Why is the spitter inconsistent? Well, to begin with, it’s just a trickier pitch to command consistently than most. His reliance on it is one of the reasons his floor as a pitcher didn’t seem as high to some observers as it should for a 1-1 pick in the draft. If the splitter isn’t on in an outing, he quickly becomes a fastball-cutter pitcher whose ceiling is more of a mid-rotation starter. It’s just difficult to predict whether he can dial it in night in and night out.

Anecdotally it looks like he’s just not getting on top of it consistently to get that depth, but as his release point cluster below illustrates, he’s been pretty consistent in that regard, so perhaps it’s just the nature of a feel pitch like the splitter to be difficult to get consistent life on. As long as he keeps it down, it’s probably not a big issue.

Fear index

Again, we’re only four starts in to Mize’s 2021 season. There are some issues here, but it’s far too early to get panicky or dissect everything he’s doing in comprehensive fashion. These are just the two things we’re watching in particular. The splitter’s inconsistency is the more worrisome of the two issues. That pitch is supposed to be his bread and butter, so the loss of depth in several outings is a problem that has to be resolved.

As far as grooving all these two strike pitches? That’s a mix of command and inexperience. Missing in the right spots is an art all great pitchers learn. Manager A.J. Hinch and pitching coach Chris Fetter have heavily emphasized “the race to two strikes” and many of their pitchers have responded with excellent first pitch strike ratios and generally working ahead in the count. Where they’ve struggled some is with putting hitters away with strikeouts.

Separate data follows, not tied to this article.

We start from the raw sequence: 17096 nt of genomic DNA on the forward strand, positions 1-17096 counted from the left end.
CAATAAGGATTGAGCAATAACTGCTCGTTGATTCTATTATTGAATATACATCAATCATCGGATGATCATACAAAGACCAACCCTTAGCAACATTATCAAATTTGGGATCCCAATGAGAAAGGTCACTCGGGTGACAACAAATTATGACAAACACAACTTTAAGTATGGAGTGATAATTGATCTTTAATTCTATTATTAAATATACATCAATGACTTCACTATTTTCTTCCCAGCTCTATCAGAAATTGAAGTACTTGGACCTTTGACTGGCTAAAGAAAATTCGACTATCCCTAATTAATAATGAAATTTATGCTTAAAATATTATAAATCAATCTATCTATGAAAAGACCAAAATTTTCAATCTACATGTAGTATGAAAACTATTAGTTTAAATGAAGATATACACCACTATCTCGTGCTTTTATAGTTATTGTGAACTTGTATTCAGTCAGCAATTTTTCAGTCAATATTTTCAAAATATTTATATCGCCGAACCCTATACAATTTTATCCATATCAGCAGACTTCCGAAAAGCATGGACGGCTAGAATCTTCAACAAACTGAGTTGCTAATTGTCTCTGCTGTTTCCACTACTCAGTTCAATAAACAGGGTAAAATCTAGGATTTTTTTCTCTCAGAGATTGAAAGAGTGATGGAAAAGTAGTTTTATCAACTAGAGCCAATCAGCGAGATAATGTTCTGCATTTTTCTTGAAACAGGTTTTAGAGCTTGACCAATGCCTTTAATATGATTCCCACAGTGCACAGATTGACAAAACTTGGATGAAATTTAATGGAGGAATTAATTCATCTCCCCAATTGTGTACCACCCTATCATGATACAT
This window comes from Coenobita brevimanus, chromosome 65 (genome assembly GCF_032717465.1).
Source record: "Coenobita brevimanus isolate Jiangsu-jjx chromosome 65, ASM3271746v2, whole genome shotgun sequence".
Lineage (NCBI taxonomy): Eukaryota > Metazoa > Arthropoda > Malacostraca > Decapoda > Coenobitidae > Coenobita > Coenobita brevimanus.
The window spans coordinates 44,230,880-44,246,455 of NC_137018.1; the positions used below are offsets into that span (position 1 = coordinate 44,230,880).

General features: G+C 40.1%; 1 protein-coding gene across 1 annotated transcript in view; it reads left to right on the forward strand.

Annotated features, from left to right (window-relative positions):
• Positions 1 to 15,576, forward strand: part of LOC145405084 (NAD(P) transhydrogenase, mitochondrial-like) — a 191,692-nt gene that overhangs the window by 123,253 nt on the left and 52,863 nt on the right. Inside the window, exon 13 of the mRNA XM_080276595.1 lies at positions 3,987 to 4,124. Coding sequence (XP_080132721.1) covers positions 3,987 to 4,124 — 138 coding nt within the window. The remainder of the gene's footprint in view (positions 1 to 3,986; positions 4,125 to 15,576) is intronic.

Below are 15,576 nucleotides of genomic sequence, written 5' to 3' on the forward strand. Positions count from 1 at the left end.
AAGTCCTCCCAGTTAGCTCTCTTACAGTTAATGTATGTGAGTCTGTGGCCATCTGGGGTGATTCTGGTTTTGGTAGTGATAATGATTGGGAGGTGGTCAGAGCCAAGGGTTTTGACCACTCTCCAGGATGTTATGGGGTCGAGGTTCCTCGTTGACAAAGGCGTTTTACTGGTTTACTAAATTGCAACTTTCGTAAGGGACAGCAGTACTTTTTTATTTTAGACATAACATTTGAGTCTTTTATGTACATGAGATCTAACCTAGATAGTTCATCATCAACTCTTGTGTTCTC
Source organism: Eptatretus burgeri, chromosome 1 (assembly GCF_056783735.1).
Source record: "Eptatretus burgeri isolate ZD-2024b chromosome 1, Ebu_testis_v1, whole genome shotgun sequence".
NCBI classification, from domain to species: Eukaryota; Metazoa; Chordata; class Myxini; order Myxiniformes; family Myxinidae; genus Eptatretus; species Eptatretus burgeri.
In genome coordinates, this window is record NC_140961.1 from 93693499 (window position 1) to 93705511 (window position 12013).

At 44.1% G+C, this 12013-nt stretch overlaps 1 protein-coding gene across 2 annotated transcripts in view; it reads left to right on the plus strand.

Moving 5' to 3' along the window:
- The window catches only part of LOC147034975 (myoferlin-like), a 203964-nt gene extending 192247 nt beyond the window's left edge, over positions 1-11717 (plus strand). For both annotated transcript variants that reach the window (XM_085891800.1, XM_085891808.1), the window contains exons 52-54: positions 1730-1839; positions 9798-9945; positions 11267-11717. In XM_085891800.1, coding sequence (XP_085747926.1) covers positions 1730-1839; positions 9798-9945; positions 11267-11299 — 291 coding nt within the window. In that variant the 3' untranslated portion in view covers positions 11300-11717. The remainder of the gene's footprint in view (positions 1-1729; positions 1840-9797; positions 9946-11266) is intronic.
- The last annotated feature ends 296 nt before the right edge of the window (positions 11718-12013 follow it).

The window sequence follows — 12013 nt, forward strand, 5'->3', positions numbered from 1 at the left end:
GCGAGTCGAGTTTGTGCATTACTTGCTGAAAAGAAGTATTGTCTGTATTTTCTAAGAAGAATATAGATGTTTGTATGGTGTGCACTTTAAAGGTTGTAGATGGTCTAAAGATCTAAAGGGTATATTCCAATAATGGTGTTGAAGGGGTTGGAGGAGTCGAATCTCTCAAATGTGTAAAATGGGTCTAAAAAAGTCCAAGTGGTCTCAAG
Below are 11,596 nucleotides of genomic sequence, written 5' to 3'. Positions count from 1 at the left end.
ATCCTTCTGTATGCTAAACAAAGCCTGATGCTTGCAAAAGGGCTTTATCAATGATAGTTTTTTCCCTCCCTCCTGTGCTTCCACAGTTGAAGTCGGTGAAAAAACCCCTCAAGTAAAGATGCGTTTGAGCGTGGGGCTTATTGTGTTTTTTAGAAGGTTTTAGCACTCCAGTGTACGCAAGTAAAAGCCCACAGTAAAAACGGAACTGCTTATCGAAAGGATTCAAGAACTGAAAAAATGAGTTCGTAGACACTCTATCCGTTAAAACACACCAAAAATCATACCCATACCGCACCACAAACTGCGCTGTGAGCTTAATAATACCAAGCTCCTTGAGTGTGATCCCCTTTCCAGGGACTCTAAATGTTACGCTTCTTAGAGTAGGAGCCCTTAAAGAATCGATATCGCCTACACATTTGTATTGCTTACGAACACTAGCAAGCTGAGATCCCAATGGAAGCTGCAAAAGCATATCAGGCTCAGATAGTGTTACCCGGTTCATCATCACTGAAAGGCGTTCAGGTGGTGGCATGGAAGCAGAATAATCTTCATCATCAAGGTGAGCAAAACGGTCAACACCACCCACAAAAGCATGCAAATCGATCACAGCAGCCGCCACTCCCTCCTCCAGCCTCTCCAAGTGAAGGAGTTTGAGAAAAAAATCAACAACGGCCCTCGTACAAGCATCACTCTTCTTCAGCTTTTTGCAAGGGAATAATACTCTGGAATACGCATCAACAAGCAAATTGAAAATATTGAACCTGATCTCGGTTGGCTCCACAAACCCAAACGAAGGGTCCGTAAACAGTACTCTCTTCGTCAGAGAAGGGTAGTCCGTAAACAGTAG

Mize’s strikeout numbers reflect this, as he’s throwing 61 percent first pitch strikes and pitching ahead quite a bit. Yet the results have been mediocre to downright bad in too many of those at-bats with a swinging strike rate well below what he needs to be a good major league pitcher. No matter how good your stuff is, you can’t just pipe pitches in the heart of the zone in swing counts. Hopefully the coaching staff and his catchers can help him find the balance.

Throwing quality strikes, or at least quality chase pitches around the edges, when he’s ahead is the step Mize has to take right now. Some of the inconsistency in command is presumably linked to the same issues repeating his release point that have left the splitter veering from dominant out pitch to meatball at times. So this is all inter-related, and certainly not ideal for a player picked first overall on the basis of advanced command and major league readiness. But for now, being patient with him is warranted before we start reaching for the panic button.